For a better understanding of the present invention, together with other and further objects, reference is made to the following description, taken in conjunction with the accompanying drawings, and its scope will be pointed out in the appended claims.
FIG. 1, is a block diagram showing a wireless local area network in which the method of the present invention may be practiced and including access points according to the present invention.
FIG. 2, is a block diagram illustrating one configuration of access points in accordance with the present invention.
 Referring to FIG. 1 there is illustrated a block diagram of a wireless local area network system in which the method of the invention may be practiced. The wireless local area network 10 includes a host computer 12 which is connected by a router or switching circuit 14 to access points 20 and 22 over internet communications cables 16 and 18. Those skilled in the art will recognize that in a typical system, such as a system following the IEEE standard 802.11 protocol, there may be multiple computers connected to a wired internet system by routers 14 and there may be many access points distributed over a facility, such as a university campus, a hospital, or an industrial establishment. Each of the access points 20 and 22 provides communications with mobile units 28, 30, 32 and 34 that are in the vicinity of the respective access points. Communications is by a wireless local area network protocol, such as standard 802.11, wherein a mobile units become associated with and communicates with the network over access points to provide a wireless data communications with computer 12 and other elements of the system. One example of a wireless system is the Spectrum 24 system which is available from Symbol Technologies, assignee of the present application.
 According to the 802.11 protocol, mobile units 28 and 30, which are in proximity to access point 20 communicate with the radio module of access point 20, indicated by antenna symbol 24. The selection of access point 20 for communications by mobile units 28 and 30 is in accordance with the signal strength of the beacons provided by the access, points and accordingly the mobile units ideally become associated with the access points in the closest proximity, or having the best conditions for mobile communications. It should be recognized, however, in some circumstances mobile units may be directed to communicate with other access points, for example to control traffic in a system. Likewise mobile units 32 and 34 may be associated with access point 22 through its RF module for the 802.11 system, represented by antenna symbol 26.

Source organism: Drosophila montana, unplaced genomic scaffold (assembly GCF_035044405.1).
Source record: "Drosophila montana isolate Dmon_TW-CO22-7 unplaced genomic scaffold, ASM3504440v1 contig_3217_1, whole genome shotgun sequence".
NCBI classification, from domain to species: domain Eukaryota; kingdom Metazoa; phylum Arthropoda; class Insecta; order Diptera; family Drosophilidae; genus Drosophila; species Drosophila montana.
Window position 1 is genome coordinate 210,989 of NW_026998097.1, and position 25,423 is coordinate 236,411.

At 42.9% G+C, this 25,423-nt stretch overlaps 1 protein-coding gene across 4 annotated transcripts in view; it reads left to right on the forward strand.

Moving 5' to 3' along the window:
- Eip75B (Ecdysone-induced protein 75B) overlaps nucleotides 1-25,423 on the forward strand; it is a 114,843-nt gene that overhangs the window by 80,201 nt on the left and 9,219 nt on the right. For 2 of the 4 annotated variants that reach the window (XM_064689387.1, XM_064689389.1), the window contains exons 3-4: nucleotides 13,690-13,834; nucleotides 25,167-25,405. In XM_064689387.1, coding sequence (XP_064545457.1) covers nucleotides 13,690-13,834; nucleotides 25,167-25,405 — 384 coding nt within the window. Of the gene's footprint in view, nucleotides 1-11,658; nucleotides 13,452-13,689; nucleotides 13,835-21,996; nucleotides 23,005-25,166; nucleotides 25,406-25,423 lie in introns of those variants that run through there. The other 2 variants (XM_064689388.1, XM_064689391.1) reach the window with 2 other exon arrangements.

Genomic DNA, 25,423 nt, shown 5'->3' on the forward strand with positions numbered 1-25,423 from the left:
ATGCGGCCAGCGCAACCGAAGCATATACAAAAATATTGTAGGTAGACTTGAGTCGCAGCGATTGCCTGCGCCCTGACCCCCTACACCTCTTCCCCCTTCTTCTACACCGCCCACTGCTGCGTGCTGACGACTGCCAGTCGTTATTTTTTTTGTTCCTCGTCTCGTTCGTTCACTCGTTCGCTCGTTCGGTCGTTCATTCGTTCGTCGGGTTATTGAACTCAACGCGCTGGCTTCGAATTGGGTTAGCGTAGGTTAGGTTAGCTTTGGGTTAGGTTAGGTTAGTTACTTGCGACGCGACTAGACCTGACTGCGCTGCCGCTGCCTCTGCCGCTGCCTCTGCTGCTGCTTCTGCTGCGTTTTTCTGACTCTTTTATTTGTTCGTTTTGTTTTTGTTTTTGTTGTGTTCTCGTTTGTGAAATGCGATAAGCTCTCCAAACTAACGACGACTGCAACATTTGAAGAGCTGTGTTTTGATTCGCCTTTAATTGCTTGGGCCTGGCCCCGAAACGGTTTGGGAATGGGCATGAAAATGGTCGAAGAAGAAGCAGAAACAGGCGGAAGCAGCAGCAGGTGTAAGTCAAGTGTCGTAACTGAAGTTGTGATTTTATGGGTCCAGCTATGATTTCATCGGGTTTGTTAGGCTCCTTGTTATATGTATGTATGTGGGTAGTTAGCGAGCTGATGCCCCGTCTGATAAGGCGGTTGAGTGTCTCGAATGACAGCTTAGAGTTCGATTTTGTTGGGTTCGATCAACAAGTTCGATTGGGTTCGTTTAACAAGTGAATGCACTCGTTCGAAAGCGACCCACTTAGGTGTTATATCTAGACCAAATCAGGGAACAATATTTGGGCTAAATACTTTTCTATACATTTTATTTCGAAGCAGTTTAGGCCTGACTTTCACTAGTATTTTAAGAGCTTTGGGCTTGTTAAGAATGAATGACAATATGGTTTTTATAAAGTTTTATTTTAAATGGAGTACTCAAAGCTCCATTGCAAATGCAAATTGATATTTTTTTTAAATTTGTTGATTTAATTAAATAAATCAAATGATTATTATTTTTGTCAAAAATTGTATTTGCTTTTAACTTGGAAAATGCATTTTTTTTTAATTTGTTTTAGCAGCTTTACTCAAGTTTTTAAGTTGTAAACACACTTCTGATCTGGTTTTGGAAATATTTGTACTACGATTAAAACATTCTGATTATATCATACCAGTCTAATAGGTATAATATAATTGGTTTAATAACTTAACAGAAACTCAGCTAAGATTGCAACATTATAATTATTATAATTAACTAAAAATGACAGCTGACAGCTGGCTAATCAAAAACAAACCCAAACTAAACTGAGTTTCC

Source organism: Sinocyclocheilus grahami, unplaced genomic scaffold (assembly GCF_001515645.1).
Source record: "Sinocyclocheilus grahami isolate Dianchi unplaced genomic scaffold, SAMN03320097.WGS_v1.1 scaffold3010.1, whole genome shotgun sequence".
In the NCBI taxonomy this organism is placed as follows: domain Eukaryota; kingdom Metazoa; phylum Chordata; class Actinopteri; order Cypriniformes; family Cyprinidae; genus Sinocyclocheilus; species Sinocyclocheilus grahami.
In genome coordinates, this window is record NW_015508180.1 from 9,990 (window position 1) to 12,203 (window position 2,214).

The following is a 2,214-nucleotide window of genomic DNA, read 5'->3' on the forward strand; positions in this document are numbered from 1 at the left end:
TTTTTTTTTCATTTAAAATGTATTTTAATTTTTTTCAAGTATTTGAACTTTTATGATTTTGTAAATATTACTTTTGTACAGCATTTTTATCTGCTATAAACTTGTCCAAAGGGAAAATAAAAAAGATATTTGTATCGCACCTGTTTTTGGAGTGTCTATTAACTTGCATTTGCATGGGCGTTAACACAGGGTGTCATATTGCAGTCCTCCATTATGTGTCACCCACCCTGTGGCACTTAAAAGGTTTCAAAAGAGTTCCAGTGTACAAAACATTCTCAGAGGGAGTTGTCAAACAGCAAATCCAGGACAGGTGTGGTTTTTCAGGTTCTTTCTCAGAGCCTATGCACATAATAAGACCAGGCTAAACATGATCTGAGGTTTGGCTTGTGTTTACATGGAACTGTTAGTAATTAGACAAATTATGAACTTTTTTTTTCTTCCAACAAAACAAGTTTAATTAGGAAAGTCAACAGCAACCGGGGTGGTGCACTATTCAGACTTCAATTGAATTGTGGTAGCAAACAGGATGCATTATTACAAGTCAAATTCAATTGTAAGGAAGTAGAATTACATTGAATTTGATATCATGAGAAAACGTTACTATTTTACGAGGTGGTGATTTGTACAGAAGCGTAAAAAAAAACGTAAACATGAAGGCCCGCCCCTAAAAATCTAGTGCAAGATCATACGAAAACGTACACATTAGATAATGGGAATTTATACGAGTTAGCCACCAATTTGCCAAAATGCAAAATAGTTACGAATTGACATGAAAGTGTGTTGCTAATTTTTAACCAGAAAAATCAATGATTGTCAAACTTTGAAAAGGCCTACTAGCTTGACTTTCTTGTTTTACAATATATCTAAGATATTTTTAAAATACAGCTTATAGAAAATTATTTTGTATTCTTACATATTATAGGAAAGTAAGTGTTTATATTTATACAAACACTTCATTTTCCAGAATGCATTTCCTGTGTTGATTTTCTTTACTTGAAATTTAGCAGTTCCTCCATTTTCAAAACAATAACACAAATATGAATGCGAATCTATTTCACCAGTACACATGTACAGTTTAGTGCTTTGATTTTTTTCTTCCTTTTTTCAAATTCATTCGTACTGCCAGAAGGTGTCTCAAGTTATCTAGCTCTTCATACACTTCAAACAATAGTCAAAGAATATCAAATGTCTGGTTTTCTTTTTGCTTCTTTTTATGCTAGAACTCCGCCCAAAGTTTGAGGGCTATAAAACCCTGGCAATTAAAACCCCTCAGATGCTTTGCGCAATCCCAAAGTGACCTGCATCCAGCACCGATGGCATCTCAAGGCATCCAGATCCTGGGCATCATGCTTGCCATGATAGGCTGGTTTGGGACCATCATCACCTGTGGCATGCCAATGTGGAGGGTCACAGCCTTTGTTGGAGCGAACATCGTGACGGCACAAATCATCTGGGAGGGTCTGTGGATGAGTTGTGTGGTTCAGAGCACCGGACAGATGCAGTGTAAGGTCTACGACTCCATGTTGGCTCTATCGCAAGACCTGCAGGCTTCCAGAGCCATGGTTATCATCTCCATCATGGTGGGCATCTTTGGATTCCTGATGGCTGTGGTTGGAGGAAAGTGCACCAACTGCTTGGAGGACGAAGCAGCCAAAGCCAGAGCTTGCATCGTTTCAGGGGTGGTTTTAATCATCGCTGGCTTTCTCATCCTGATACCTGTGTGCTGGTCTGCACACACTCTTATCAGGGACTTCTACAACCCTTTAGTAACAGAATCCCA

In systems of the type shown in FIG. 1 and described thus far, it is common practice to provide management communications with access points 20 and 22 through the internet system, such as from computer 12 via router 14 and internet cable 16, 18 to access points 20 and 22. Such management communications may provide updated system information, modified system programming, information concerning association with mobile units and other appropriate data or software for use by access points 20 and 22. In addition computer 12 may communicate with access points 20, 22 to read out data accumulated by access points 20, 22, for example, with respect to the traffic load that they are handling for purposes of communications and system management.
 In some cases, the ability of computer 12 to successfully access the management communications functions of access points 20 and 22 may not be successful. One reason may be an error in the configuration of the access point 20, 22 for data communications on internet cable 16. Another reason may be an error in the currently stored software for access point 20 or 22. When this communication failure occurs, a process called “in-band management communication failure,” it becomes necessary to communicate with the access point 20, 22 via another means in order to correct the failure.
 One way in which out of band communication with remote access points which has been conducted in the past is by providing a portable system, such as a computer, which is provided with management software, and which can be physically connected, by a data communications cable to a port on access points 20 or 22. The problem with this prior art approach is that the access points 20 or 22 may be located in difficult to reach locations, such as mounted on or within the ceiling of a facility, so that they are not subject to tampering. In this event, it becomes necessary for a service technician to obtain and climb a ladder, locate the access point and make a physical connection therewith.